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“Ask a Priest: Do I Sin If I Don’t Speak Up About the Faults Around Me?”
Q: How do I live in peace and joy with family members who have different stances on moral issues that I don’t think are completely in line with what the Church teaches? They seem to follow Church teaching and rules with a loose interpretation, especially in regards to Church precepts, worthy reception of the sacraments, and rest on Sundays. What do I do if I see someone about to do or in the middle of doing something I believe might be sinful? Shouldn’t I say something? Or if I don’t, am I deliberately sinning? When I try to point these out to my family members, they get irritated and upset and don’t want to hear about “a bunch of rules.” I don’t want to be pushy, but I don’t want to commit sins of omission by not saying anything, especially if something is gravely sinful such as unnecessary shopping on Sunday or using the Lord’s name in vain. Also, I don’t always know if that person realizes it’s wrong. Sometimes I don’t think they do. If I don’t say anything, isn’t that on me? I just don’t know how I’m supposed to live as a good Catholic in the world or with my family. I am quite anxious about this. Your advice would mean so much to me. – R.
Answered by Fr. Edward McIlmail, LC
A: Certainly, we should be concerned about our family and how they live the faith. We should try to help them get to heaven. This is part of our mission in life.
Sometimes that help will come in the form of fraternal correction. This is not always easy to do. It’s one thing to say the right thing. It’s another thing to say it in the right way at the right time to the right person.
If you make a point and get pushback from your family, it might not be wise to keep repeating yourself. This could end up irritating people and making them dig in their heels. They might even come to resent the constant lecturing and associate it with the Church and its “bunch of rules.”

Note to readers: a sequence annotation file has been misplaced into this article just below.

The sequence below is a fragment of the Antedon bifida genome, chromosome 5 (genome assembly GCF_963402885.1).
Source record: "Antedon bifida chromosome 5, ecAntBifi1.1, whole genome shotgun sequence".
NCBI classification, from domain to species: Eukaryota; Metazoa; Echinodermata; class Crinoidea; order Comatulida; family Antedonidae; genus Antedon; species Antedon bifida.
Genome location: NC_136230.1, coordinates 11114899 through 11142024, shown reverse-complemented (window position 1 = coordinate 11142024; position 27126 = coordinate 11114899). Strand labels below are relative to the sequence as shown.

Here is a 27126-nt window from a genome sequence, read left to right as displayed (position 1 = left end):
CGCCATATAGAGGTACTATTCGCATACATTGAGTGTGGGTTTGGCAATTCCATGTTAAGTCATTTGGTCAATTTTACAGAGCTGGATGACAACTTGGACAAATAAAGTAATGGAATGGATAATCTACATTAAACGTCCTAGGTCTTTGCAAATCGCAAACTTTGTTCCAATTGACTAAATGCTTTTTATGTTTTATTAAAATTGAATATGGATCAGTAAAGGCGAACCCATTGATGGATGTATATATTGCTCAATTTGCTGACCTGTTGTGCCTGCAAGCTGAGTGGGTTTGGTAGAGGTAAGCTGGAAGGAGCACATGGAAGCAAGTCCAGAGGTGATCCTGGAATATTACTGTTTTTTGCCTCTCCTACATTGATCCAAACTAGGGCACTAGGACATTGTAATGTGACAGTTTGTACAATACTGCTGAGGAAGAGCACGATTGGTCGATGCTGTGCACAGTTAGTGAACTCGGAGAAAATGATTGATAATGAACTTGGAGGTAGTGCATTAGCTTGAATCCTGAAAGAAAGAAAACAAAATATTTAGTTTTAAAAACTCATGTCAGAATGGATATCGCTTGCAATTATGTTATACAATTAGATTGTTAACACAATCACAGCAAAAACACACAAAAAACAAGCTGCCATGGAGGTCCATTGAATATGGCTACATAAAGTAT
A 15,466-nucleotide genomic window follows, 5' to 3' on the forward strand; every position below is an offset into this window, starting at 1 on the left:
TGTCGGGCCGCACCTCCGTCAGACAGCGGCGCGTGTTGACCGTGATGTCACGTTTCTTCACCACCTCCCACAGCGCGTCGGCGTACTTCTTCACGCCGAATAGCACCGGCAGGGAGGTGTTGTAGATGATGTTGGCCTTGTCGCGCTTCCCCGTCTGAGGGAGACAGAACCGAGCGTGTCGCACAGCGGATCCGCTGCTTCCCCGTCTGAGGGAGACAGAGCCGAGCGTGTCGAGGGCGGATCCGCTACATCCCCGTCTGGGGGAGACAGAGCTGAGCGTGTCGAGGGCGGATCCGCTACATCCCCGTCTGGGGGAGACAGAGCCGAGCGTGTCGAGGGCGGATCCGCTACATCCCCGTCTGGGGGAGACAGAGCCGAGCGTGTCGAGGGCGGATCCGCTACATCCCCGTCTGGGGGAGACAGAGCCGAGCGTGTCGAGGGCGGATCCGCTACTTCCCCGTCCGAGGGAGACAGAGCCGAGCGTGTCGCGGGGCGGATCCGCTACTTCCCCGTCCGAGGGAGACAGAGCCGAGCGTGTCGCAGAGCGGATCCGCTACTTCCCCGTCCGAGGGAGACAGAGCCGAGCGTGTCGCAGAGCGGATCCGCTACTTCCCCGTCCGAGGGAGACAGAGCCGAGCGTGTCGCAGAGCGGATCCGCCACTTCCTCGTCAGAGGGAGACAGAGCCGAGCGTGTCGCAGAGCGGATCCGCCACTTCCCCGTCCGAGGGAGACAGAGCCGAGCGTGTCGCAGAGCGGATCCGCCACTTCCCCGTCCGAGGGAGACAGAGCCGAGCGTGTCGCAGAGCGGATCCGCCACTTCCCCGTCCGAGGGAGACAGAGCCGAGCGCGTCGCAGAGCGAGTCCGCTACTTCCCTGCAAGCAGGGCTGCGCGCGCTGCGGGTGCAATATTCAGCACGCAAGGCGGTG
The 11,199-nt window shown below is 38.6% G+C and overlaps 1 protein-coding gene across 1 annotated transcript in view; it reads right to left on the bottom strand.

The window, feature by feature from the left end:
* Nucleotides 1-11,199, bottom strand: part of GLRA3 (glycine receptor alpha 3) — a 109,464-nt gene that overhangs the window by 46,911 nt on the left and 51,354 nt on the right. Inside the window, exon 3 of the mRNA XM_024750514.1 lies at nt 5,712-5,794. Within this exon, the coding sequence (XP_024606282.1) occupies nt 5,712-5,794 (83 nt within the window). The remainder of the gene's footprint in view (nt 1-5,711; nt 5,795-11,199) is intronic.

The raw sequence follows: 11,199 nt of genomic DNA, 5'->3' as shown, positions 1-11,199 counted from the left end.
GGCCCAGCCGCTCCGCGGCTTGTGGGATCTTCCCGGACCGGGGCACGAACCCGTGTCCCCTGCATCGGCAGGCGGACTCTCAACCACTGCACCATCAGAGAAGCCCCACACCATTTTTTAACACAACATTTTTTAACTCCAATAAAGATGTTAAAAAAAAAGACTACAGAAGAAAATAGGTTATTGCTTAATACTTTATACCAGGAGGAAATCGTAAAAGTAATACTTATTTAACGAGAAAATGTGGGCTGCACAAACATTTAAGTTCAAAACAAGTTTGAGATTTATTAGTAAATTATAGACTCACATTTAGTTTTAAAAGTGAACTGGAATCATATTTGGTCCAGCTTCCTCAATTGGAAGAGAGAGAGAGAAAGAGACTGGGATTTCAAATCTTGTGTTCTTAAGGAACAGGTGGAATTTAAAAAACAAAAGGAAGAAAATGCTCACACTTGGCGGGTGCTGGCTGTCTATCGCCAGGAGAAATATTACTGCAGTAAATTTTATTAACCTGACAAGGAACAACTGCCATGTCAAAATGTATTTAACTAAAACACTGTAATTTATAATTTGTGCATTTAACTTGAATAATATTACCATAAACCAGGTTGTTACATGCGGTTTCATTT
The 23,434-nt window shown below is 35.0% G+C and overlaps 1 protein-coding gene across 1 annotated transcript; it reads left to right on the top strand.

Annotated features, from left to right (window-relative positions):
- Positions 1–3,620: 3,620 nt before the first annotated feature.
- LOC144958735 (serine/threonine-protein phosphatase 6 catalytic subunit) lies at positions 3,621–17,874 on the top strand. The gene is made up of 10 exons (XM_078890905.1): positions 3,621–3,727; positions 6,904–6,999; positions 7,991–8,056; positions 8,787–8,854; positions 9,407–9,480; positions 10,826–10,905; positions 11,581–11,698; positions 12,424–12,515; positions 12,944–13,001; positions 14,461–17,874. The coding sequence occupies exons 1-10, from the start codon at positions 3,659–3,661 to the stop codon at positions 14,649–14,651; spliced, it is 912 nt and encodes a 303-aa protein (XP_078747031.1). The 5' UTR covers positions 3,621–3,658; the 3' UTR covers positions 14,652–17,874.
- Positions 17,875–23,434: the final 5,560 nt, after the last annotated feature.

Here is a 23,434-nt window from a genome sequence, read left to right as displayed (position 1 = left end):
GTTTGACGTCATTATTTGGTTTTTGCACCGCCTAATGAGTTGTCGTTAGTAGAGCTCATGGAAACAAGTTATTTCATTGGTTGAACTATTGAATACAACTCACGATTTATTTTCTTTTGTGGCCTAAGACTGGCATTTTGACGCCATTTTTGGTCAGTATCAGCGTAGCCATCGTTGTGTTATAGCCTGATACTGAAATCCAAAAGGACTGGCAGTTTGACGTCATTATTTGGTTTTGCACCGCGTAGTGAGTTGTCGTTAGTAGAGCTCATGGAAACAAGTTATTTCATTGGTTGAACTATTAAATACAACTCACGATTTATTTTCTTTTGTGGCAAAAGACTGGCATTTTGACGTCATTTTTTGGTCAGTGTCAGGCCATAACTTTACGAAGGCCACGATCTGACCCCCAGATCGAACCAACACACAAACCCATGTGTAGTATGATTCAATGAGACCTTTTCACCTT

So, you might want to consider a different approach.
First, remember that our faith is ultimately about our relationship with God. And like any relationship, the focus should be on love, not just on rules. Jesus came to redeem us because he loved us. Whatever rules he gave the Church authority to establish, he did so with an eye toward helping us reach salvation.
Now, if you see something amiss, and you feel compelled to say something, do it in a calm and charitable way. And once you make your point, it might be better to leave it in God’s hands after that.
And be careful not to rush to judgment. It’s not obvious that “unnecessary shopping” on Sunday is always gravely sinful.
This isn’t to defend the practice of unnecessary shopping on the Lord’s Day. But you shouldn’t assume that the shoppers are automatically committing grave sin.
They might not understand what the Sunday rest might entail. They might see shopping as a way to relax. They might think that the shopping is, in fact, necessary at the moment. In short, they might view things much differently than you do.
A better overall approach might be this:
First, try to live your faith as best you can. If you think shopping is inappropriate on Sunday, you should avoid that activity. If pressed for an explanation, you might calmly explain that it interferes with your Sunday rest and prayer.
Second, intensify your prayer and sacrifices for your family. This could help merit the graces they need for a deeper commitment to the faith.
Third, aim to live your life of charity perfectly. This includes helping around the house, speaking well of others, and always being patient and kind. Your example will speak louder than your words.
This emphasis on the positive – by witnessing the faith and being charitable – will help you in the long run, since the wider world is getting more secular. For it’s better to light a candle than to curse the darkness.
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